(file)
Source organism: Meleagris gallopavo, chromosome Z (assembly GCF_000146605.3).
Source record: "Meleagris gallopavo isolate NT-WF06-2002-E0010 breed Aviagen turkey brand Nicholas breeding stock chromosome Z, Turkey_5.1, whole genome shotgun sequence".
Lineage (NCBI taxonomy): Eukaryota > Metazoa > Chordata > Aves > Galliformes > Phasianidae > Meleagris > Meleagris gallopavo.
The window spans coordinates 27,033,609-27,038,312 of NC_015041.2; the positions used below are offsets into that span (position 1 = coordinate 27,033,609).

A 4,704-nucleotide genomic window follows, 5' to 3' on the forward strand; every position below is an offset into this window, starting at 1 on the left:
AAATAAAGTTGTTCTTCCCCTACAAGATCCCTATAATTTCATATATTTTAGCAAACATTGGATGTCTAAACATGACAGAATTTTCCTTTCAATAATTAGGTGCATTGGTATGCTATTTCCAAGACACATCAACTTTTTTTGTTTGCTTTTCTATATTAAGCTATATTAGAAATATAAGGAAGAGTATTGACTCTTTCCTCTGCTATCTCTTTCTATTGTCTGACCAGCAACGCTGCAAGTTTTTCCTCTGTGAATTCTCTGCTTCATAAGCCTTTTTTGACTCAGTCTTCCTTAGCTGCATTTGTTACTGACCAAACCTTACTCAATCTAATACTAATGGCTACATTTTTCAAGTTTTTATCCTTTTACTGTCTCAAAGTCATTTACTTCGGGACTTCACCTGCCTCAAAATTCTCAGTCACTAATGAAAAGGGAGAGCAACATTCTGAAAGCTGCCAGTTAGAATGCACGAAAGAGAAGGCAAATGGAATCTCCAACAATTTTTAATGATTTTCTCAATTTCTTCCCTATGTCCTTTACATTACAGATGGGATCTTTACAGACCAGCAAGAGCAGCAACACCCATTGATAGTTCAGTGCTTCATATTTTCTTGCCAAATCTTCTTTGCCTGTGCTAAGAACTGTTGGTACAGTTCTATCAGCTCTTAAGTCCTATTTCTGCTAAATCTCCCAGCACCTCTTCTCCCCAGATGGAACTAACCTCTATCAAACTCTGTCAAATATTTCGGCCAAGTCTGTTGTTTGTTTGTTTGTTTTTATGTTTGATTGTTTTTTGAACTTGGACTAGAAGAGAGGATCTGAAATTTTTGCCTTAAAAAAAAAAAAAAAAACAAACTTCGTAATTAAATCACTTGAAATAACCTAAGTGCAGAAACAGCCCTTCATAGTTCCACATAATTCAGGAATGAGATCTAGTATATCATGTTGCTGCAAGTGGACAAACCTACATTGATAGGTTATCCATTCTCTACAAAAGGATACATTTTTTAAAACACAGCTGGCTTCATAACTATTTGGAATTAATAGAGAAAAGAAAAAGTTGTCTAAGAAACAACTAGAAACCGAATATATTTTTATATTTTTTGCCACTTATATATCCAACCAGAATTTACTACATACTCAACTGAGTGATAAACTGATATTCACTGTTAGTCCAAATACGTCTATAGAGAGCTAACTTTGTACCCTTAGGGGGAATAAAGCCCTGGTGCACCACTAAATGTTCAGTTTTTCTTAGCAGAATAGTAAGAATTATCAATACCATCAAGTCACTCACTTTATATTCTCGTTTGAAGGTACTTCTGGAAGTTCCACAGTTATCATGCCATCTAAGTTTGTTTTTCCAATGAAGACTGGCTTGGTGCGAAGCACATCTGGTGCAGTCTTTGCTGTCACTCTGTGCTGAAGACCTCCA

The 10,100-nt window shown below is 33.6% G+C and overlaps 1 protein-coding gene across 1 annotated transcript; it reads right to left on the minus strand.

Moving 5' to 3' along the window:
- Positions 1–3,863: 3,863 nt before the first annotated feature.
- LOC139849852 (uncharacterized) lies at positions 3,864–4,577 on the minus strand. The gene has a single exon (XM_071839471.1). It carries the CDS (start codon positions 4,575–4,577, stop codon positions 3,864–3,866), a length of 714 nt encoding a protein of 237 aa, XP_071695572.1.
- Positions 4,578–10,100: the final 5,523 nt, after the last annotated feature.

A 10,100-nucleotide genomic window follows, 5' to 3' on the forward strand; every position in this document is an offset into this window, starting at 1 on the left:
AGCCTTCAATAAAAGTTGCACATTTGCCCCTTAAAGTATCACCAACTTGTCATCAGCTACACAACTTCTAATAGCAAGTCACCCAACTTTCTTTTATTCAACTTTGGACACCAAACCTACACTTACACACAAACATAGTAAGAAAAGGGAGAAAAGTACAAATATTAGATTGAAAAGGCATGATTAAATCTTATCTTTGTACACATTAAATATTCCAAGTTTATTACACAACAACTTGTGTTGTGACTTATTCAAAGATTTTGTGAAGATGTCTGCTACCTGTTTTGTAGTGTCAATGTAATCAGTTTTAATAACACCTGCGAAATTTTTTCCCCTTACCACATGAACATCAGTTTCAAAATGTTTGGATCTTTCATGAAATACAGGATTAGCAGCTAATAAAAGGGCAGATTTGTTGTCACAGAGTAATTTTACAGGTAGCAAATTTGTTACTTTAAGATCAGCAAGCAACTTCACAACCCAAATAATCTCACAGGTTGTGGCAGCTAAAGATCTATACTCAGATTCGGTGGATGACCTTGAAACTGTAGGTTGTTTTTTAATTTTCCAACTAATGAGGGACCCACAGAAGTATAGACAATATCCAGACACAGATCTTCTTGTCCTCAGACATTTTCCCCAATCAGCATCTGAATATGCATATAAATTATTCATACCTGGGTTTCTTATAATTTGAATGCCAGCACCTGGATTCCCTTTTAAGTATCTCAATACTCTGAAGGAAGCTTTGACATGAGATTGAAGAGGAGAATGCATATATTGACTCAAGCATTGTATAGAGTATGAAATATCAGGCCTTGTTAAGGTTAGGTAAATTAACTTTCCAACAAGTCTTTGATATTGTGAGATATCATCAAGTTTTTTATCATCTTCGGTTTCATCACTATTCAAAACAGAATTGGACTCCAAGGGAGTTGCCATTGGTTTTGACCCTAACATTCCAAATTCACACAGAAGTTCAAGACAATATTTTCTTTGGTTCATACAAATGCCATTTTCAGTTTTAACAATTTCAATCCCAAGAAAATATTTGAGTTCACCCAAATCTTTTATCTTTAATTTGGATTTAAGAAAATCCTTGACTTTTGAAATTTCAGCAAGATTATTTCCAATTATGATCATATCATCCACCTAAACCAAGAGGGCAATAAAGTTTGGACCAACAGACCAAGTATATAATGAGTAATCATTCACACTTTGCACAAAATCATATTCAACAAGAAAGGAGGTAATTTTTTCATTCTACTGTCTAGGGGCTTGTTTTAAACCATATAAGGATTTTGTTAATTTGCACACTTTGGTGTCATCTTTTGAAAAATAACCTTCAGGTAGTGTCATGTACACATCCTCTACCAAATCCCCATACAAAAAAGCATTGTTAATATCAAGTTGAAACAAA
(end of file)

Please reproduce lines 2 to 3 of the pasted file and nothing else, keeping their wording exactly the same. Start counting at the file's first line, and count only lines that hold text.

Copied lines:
Source record: "Meleagris gallopavo isolate NT-WF06-2002-E0010 breed Aviagen turkey brand Nicholas breeding stock chromosome Z, Turkey_5.1, whole genome shotgun sequence".
Lineage (NCBI taxonomy): Eukaryota > Metazoa > Chordata > Aves > Galliformes > Phasianidae > Meleagris > Meleagris gallopavo.